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Business & Economy

The Last Word: Sarah Ledger, chief executive at Lexonik

Closing this month’s issue of North East Times Magazine, Sarah Ledger, chief executive at Middlesbrough-based Lexonik, reflects on the education firm’s recent National Literacy Trust acclaim, assesses the post-pandemic learning landscape and sets out why strong reading skills are fundamental to the North East fulfilling its ‘levelling-up’ ambitions.

Lexonik was recently praised by the National Literacy Trust for significantly increasing learners’ reading ability and confidence, while also enhancing teachers’ capacity to support pupils. You must be immensely proud of such industry recognition?

Incredibly so.

We always knew the progress impact of our Lexonik Advance literacy programme, and of our delivery, but we wanted to validate that a second time.

School and college leaders, as well as teachers on the ground, need to trust in the interventions they are buying into – and ask to see external evaluations of impact to validate all progress data claims. 

By inviting the National Literacy Trust to robustly research our approach and report on our work, we were absolutely putting ourselves out there for the rigours of the highest scrutiny in the sector.

We’re thrilled with what they concluded, and we’re proud to be able to share that with our colleagues, schools and communities.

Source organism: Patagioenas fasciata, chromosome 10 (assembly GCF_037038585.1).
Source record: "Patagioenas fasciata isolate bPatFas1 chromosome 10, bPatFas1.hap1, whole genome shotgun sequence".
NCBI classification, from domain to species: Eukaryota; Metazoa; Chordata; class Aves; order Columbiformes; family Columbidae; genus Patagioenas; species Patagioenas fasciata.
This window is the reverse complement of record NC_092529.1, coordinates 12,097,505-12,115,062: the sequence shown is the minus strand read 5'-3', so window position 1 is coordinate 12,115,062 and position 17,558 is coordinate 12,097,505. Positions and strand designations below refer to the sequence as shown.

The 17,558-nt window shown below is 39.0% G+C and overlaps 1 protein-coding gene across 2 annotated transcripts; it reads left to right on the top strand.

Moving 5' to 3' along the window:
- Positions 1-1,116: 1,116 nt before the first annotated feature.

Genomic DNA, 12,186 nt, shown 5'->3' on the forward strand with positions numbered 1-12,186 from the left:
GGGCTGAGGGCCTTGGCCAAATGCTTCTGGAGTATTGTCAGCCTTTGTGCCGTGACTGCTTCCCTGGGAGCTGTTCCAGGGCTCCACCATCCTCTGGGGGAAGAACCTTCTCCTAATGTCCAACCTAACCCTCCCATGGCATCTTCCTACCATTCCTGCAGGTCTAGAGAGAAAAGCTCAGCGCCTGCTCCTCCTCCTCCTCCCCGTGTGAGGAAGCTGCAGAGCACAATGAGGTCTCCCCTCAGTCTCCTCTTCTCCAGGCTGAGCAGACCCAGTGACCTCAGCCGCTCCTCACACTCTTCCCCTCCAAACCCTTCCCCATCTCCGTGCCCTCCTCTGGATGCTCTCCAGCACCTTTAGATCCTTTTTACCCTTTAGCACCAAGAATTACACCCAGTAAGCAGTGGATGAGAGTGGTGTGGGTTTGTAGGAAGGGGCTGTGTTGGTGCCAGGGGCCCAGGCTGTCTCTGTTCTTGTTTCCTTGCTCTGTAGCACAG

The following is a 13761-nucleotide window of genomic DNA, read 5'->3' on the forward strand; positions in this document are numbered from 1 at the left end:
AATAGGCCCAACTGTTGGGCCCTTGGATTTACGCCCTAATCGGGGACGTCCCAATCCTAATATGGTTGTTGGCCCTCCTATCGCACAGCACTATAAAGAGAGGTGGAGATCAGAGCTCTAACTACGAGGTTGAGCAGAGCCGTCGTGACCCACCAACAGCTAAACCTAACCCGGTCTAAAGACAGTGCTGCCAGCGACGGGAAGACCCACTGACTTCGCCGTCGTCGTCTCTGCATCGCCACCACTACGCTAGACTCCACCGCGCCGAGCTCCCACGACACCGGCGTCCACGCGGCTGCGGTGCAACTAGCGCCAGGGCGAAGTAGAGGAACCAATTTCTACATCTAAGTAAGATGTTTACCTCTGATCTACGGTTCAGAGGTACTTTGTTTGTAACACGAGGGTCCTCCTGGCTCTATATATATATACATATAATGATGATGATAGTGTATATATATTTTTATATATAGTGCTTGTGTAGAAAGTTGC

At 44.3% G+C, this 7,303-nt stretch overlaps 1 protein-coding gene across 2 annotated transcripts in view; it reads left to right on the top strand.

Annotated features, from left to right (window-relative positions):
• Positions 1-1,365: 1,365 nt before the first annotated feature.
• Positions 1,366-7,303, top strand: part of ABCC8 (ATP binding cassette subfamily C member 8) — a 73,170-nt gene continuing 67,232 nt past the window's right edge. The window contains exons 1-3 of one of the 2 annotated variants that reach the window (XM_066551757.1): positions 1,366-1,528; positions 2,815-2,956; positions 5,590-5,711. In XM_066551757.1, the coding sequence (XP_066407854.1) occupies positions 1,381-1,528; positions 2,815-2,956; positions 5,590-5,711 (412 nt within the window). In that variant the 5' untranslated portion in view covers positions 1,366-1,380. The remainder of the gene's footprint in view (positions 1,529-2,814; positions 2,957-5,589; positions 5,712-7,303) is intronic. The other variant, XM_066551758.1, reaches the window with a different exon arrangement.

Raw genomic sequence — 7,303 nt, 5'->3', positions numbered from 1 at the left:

The COVID-19 pandemic severely disrupted youngsters’ progress on their respective learning pathways. Has the landscape begun to turn more favourably again, now lessons are once more being delivered in classrooms, or is there still an element of catching up to be done?

Teachers worked constantly throughout the pandemic, and continue to do so, to ensure students are reaching their potential in all areas.

But it’s certainly been a challenging period for the profession; when we’re in classrooms, and training teachers about Lexonik Advance, we’re chatting to them all the time about how tough it has been.

But there is optimism for gaining ground.

In fact, you could say that it is in some ways because of the pandemic period, wherein some schools sought out solutions like ours, and recognised how effective our system is in speedily getting students to leapfrog their reading age. 

Reading interventions must be seen as a ‘fire break’, a strategic, data-driven short period of time.

You are a strong advocate of literacy being key to the North East’s ambitions of maximising its place within the Government’s ‘levelling-up’ agenda. Why do you think that, and does anything need to be done more widely to ensure skill levels rise?

Reading is a basic human right; nobody should feel limited by their inability to read.

Ability and opportunity should be something that are attainable no matter where you start your life, and what you hope to pursue.

We really believe learning and literacy are vital to exposing all humans to greater opportunities, so there must be more emphasis on giving schools and teachers the tools and techniques to arm our youngsters with what they need. Having said that, we’re just as passionate this applies to adults.

Adult illiteracy is a bigger problem than many realise, so we’re continuously reaching out to businesses in the North East and saying, ‘come forward if you think we can work with your staff to improve their literacy’.

It will enable them to go further and faster professionally.